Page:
An indeterminate gray spread out against the sky, providing relief from the record highs of the week prior. It wasn't a perfect reading day; that would require even cooler temperatures and the caress of raindrops against a half-opened window. But it was close enough, and I spent the workday longing for the embrace of my sofa and to lose myself in a good book. Thanks to a friendly tip that my local library makes home deliveries, I had stacks of books and CDs waiting when I finally escaped.
I stretched out on the sofa, a piano piece played on the stereo. I drank a cold beer, savoring its spicy hoppiness. And, as planned, I read. It was Merwin's "The Shadow of Sirius." Something about the moment and the way his words blend light and dark, and past and present, put me in a reflective mood. And a thought came to me, too familiar to lament its melancholy, its pages dog-eared, its spine bent and haggard, but proud enough in the truth it held.
I hope that I die before my wife.
And for some reason I remembered a photo taken on our honeymoon. We'd awakened early that morning to watch the sun come up over Machu Picchu. We arrived just in time, and I held her hand as the rising sun slaughtered the morning mist. Perhaps it was the proximity to the clouds, but I understood an ancient magic in those moments. We snapped a few photos. We were thankful for what we'd witnessed. And then we left to hike a nearby path that doesn't seem to exist in the guidebooks.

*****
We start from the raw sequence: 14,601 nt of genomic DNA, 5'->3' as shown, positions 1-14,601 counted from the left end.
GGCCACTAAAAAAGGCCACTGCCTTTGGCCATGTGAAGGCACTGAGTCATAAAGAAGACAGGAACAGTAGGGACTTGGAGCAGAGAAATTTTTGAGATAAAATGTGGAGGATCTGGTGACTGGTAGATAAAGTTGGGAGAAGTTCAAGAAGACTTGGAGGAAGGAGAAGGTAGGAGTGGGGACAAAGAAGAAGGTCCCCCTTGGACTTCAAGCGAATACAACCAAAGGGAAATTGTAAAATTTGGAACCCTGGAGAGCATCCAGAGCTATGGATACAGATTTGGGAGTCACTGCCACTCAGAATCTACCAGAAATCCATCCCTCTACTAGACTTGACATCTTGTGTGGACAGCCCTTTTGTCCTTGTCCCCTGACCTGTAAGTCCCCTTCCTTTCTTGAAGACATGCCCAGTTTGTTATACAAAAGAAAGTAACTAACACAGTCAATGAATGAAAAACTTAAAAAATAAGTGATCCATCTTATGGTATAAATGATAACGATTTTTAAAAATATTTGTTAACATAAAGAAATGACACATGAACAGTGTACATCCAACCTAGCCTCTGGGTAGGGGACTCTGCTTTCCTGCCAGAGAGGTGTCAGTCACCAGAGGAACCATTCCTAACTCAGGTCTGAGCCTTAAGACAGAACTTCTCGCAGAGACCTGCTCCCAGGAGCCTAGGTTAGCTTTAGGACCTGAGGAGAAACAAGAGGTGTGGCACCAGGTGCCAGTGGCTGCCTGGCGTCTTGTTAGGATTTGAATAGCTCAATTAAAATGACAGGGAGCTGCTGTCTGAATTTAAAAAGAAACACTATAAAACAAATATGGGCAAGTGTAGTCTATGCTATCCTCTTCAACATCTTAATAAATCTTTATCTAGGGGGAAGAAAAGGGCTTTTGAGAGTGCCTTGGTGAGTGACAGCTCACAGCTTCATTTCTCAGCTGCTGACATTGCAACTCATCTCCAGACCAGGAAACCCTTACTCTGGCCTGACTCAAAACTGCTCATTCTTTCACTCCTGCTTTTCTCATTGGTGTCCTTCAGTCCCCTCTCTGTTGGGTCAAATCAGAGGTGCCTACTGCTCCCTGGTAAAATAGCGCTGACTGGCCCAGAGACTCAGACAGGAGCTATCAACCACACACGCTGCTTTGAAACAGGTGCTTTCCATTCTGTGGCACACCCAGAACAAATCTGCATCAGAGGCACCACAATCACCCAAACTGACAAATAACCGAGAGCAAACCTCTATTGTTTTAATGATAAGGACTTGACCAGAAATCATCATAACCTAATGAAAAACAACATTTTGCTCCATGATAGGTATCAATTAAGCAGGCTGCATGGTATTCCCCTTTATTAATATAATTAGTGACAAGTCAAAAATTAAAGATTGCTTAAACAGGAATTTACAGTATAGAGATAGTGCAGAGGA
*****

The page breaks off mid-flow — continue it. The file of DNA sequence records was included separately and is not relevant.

In hindsight, it's easy to pluck the metaphor collected on the mountain. I carried the heavy pack with our water and equipment. She encouraged me when my head reeled and the heights conspired to drain the last of my courage. I steadied her as her footing gave way on the loose rocks. At the top, we were rewarded with visions of the snow-capped Andes challenging the heavens. Solitude was ours. And it was somewhere on this climb that I took the picture of my recollection.
When my wife came home, I put my book away, and we discussed our day. There was nothing particularly intriguing about the conversation. Just the humdrum of life. And then she looked at me in this way that she has, a look that says she's taking careful measure of things. She waited a beat and said, "I hope you outlive me. I don't think I could bear to lose you."
"We'll get drunk and drive off of a cliff on our seventy-fifth wedding anniversary," I said. I didn't tell her that I'd had her exact same thought only moments before. Sometimes it's easier to be clever.
The problem with clever is that it cannot explain love.
She fell asleep before me that night. And I thought of the future again, of our aged skin like crinkled origami paper, of loss and loneliness. I imagined a life without her, and I thought of the photograph once more. I have no expectations of eternal reward, but if there is something after this life, I hope it looks an awful lot like the photo.
Her silhouette only a few short steps ahead, a radiant light bleaching away the sins of the world...